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The complex nature of constitutional de novo apparently balanced translocations in patients presenting with abnormal phenotypes
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  1. S M Gribble1,*,
  2. E Prigmore1,*,
  3. D C Burford1,*,
  4. K M Porter1,
  5. Bee Ling Ng1,
  6. E J Douglas1,
  7. H Fiegler1,
  8. P Carr1,
  9. D Kalaitzopoulos1,
  10. S Clegg1,
  11. R Sandstrom2,
  12. I K Temple3,
  13. S A Youings3,
  14. N S Thomas3,
  15. N R Dennis3,
  16. P A Jacobs3,
  17. J A Crolla3,
  18. N P Carter1
  1. 1The Wellcome Trust Sanger Institute, Wellcome Trust Genome Campus, Hinxton, Cambridge, UK
  2. 2Lower Columbia Pathologists, 1217 14th Avenue, Longview, Washington, USA
  3. 3Division of Human Genetics, University of Southampton Medical School, Southampton
  1. Correspondence to:
 Dr N P Carter
 The Wellcome Trust Sanger Institute, Wellcome Trust Genome Campus, Hinxton, Cambridge CB10 1SA, UK; npcsanger.ac.uk

Abstract

Objective: To describe the systematic analysis of constitutional de novo apparently balanced translocations in patients presenting with abnormal phenotypes, characterise the structural chromosome rearrangements, map the translocation breakpoints, and report detectable genomic imbalances.

Methods: DNA microarrays were used with a resolution of 1 Mb for the detailed genome-wide analysis of the patients. Array CGH was used to screen for genomic imbalance and array painting to map chromosome breakpoints rapidly. These two methods facilitate rapid analysis of translocation breakpoints and screening for cryptic chromosome imbalance. Breakpoints of rearrangements were further refined (to the level of spanning clones) using fluorescence in situ hybridisation where appropriate.

Results: Unexpected additional complexity or genome imbalance was found in six of 10 patients studied. The patients could be grouped according to the general nature of the karyotype rearrangement as follows: (A) three cases with complex multiple rearrangements including deletions, inversions, and insertions at or near one or both breakpoints; (B) three cases in which, while the translocations appeared to be balanced, microarray analysis identified previously unrecognised imbalance on chromosomes unrelated to the translocation; (C) four cases in which the translocation breakpoints appeared simple and balanced at the resolution used.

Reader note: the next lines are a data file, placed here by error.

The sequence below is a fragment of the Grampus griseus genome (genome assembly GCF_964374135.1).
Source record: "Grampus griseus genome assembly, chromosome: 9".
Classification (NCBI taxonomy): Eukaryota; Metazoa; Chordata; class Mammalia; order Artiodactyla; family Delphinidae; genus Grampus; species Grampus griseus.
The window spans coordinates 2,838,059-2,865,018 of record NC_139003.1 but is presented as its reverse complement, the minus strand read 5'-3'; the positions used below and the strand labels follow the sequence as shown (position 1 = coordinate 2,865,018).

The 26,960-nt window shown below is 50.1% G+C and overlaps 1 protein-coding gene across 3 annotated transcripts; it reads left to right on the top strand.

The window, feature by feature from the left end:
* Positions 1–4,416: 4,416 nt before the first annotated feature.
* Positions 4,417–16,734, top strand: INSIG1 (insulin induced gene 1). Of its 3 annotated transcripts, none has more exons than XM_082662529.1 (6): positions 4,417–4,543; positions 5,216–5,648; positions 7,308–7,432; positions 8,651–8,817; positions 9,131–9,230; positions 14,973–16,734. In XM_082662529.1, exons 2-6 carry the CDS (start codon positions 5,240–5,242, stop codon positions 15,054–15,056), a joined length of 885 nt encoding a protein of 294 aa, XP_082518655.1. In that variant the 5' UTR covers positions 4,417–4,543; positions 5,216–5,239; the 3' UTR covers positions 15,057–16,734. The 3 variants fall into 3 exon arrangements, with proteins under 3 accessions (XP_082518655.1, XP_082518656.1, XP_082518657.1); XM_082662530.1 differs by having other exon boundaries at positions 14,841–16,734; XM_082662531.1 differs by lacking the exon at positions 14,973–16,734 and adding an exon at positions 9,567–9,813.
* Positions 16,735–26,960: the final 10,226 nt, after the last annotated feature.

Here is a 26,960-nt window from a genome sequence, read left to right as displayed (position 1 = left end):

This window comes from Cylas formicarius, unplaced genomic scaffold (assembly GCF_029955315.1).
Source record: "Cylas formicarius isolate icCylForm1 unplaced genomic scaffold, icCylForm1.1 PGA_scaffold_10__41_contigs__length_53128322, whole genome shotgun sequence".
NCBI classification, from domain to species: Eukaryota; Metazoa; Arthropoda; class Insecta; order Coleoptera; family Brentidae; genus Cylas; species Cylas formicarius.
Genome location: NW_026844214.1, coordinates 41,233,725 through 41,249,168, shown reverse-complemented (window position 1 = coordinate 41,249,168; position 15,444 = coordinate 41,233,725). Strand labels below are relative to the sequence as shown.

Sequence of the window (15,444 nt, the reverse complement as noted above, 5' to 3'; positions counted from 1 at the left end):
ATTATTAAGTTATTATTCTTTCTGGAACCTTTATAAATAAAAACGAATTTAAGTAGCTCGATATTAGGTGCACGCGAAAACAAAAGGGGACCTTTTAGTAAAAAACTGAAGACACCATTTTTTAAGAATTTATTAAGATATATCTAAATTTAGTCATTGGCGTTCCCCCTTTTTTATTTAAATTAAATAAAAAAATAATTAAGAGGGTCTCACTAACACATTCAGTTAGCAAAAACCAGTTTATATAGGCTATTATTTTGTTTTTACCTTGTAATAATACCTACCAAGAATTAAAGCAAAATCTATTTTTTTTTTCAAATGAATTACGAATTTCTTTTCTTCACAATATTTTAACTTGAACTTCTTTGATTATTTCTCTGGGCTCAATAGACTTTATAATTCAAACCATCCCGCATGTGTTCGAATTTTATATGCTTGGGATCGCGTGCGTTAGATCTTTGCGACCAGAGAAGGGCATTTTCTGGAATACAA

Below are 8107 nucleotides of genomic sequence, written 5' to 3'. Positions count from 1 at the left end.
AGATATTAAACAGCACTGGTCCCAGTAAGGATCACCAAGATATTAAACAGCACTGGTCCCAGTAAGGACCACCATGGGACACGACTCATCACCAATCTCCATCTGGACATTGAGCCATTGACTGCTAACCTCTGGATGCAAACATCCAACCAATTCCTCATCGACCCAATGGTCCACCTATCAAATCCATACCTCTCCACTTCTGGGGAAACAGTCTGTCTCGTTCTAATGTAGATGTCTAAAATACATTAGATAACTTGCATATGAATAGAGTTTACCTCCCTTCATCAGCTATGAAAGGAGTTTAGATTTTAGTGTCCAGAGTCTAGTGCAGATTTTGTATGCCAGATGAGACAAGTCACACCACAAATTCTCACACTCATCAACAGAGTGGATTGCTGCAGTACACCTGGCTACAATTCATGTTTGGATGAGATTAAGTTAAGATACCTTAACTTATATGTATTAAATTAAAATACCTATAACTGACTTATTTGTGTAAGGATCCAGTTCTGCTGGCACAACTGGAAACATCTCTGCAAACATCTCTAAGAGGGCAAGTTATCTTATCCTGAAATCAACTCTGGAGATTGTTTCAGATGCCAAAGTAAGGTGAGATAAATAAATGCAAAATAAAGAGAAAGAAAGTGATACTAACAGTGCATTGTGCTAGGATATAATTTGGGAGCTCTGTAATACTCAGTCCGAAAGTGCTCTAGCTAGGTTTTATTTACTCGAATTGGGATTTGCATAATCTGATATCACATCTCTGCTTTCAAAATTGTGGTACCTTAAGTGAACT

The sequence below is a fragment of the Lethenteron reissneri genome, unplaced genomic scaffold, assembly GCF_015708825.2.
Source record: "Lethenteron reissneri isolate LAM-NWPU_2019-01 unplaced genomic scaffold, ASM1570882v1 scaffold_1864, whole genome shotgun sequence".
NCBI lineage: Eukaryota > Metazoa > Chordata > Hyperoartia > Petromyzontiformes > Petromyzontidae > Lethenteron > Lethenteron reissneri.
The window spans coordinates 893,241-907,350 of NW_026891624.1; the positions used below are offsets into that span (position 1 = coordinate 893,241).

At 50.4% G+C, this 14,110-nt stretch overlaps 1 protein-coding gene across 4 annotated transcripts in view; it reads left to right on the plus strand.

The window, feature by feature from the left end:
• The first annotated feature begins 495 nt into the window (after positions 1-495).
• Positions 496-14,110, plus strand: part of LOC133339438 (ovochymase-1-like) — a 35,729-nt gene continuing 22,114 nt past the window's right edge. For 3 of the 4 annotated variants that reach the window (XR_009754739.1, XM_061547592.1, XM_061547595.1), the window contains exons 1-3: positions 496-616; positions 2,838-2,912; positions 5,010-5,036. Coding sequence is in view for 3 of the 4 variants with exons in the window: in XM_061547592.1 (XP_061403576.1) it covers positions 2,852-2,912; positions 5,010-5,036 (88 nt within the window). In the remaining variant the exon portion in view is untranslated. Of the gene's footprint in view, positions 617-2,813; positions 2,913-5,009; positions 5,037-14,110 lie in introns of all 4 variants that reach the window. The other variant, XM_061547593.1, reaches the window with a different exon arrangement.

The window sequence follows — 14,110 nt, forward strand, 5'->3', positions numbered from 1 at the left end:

Conclusions: This high level of unexpected rearrangement complexity, if generally confirmed in the study of further patients, will have an impact on current diagnostic investigations of this type and provides an argument for the more widespread adoption of microarray analysis or other high resolution genome-wide screens for chromosome imbalance and rearrangement.

  • BAC, bacterial artificial chromosome
  • FISH, fluorescence in situ hybridisation
  • array painting
  • array CGH
  • complex rearrangement
  • balanced translocation
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Footnotes

  • * These authors contributed equally to the study

  • Competing interests: none declared

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